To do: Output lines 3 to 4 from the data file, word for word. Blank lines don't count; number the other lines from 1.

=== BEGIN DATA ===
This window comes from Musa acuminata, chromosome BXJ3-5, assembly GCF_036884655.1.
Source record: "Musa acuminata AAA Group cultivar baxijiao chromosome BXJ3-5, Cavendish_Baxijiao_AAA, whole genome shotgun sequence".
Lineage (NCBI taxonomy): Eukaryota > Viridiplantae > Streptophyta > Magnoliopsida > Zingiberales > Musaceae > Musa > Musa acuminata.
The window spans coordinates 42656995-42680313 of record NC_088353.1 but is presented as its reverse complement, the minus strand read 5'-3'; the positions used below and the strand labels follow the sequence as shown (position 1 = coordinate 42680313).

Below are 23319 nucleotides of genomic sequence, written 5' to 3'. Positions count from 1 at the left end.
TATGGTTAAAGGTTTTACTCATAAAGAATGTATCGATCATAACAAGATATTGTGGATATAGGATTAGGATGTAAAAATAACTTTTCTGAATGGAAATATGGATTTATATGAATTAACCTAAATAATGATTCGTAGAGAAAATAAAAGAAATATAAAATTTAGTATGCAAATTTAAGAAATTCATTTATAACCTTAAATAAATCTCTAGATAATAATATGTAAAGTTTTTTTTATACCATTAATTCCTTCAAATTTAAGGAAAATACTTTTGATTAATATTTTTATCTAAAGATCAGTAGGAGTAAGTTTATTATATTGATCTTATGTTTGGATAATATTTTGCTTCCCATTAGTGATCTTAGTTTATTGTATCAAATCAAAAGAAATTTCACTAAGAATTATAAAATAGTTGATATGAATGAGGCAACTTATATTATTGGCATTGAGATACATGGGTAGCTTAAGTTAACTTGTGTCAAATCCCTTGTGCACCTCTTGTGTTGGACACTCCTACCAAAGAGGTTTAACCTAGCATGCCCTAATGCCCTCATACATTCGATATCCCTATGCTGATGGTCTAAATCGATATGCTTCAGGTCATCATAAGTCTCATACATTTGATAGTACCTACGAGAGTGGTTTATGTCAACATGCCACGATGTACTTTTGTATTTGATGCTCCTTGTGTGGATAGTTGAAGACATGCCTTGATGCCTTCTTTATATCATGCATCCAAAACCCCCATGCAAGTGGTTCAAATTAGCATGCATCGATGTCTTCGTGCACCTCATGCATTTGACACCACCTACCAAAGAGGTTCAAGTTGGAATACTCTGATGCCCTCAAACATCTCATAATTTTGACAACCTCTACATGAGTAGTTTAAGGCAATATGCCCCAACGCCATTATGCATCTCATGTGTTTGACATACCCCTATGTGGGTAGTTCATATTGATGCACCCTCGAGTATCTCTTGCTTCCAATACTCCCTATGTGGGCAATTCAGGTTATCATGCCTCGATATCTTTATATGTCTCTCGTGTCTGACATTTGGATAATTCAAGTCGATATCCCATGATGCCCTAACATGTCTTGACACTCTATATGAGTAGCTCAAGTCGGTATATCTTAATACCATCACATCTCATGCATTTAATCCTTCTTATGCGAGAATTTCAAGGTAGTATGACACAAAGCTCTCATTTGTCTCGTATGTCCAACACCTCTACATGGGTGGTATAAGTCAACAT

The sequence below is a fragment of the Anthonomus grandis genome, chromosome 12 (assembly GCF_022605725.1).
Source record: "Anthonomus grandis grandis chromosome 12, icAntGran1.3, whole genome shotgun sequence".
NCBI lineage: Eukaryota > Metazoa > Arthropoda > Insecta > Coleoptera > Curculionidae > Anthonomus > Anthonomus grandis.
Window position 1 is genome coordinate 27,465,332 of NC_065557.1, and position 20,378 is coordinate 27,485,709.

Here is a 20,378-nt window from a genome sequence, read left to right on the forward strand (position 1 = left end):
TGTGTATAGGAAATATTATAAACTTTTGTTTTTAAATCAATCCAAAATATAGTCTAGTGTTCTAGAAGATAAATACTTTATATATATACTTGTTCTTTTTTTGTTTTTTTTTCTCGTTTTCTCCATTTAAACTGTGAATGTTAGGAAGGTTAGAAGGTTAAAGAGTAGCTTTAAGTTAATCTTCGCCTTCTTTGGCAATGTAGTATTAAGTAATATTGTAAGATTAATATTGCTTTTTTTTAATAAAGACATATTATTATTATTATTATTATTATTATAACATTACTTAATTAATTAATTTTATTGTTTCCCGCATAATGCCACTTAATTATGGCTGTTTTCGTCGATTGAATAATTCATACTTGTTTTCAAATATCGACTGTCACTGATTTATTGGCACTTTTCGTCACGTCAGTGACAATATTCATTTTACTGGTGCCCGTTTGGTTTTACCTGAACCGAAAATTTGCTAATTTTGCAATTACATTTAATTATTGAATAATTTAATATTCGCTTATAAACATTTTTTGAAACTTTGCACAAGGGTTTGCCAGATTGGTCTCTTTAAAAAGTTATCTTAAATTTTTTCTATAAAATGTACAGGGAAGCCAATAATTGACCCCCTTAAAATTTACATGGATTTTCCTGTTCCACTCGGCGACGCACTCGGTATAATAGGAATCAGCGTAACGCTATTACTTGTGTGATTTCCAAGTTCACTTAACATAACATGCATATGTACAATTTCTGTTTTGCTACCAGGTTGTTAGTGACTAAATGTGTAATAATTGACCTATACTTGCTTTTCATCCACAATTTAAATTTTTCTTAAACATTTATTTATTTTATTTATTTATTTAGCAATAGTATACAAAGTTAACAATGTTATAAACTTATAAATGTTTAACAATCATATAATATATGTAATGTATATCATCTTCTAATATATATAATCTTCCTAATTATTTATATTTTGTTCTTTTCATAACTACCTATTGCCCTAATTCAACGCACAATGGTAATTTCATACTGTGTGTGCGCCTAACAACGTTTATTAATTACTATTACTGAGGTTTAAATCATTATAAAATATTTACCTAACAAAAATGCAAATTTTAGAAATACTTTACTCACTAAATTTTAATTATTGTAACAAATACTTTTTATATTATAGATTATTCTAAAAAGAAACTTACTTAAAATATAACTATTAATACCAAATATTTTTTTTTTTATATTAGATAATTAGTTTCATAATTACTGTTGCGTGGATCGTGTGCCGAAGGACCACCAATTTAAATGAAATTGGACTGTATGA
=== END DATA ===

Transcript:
Lineage (NCBI taxonomy): Eukaryota > Viridiplantae > Streptophyta > Magnoliopsida > Zingiberales > Musaceae > Musa > Musa acuminata.
The window spans coordinates 42656995-42680313 of record NC_088353.1 but is presented as its reverse complement, the minus strand read 5'-3'; the positions used below and the strand labels follow the sequence as shown (position 1 = coordinate 42680313).